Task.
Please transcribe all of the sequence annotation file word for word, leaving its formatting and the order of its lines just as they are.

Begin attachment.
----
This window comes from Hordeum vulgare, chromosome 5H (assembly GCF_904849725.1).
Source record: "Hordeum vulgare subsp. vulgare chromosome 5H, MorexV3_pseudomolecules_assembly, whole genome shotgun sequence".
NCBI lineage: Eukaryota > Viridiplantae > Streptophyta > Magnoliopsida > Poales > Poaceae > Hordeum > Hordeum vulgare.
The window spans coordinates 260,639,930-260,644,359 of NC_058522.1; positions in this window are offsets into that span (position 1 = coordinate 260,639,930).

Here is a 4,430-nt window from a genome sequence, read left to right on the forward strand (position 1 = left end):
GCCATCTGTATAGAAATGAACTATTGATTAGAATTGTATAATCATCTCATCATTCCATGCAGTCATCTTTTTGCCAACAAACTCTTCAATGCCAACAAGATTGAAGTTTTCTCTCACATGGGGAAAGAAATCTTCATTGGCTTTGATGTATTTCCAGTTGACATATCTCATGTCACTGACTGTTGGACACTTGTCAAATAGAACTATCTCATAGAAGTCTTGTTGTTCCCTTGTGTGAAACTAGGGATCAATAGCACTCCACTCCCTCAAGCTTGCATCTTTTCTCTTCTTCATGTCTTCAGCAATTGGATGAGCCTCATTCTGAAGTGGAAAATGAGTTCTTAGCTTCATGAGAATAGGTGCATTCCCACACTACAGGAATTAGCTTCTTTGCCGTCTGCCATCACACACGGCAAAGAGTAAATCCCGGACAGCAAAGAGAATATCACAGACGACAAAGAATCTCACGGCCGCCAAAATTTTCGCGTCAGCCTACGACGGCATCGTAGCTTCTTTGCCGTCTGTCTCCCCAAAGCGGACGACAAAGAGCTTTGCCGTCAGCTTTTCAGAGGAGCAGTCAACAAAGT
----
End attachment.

This window comes from Hordeum vulgare, chromosome 5H (assembly GCF_904849725.1).
Source record: "Hordeum vulgare subsp. vulgare chromosome 5H, MorexV3_pseudomolecules_assembly, whole genome shotgun sequence".
NCBI lineage: Eukaryota > Viridiplantae > Streptophyta > Magnoliopsida > Poales > Poaceae > Hordeum > Hordeum vulgare.
The window spans coordinates 260,639,930-260,644,359 of NC_058522.1; positions in this window are offsets into that span (position 1 = coordinate 260,639,930).

Here is a 4,430-nt window from a genome sequence, read left to right on the forward strand (position 1 = left end):
GCCATCTGTATAGAAATGAACTATTGATTAGAATTGTATAATCATCTCATCATTCCATGCAGTCATCTTTTTGCCAACAAACTCTTCAATGCCAACAAGATTGAAGTTTTCTCTCACATGGGGAAAGAAATCTTCATTGGCTTTGATGTATTTCCAGTTGACATATCTCATGTCACTGACTGTTGGACACTTGTCAAATAGAACTATCTCATAGAAGTCTTGTTGTTCCCTTGTGTGAAACTAGGGATCAATAGCACTCCACTCCCTCAAGCTTGCATCTTTTCTCTTCTTCATGTCTTCAGCAATTGGATGAGCCTCATTCTGAAGTGGAAAATGAGTTCTTAGCTTCATGAGAATAGGTGCATTCCCACACTACAGGAATTAGCTTCTTTGCCGTCTGCCATCACACACGGCAAAGAGTAAATCCCGGACAGCAAAGAGAATATCACAGACGACAAAGAATCTCACGGCCGCCAAAATTTTCGCGTCAGCCTACGACGGCATCGTAGCTTCTTTGCCGTCTGTCTCCCCAAAGCGGACGACAAAGAGCTTTGCCGTCAGCTTTTCAGAGGAGCAGTCAACAAAGT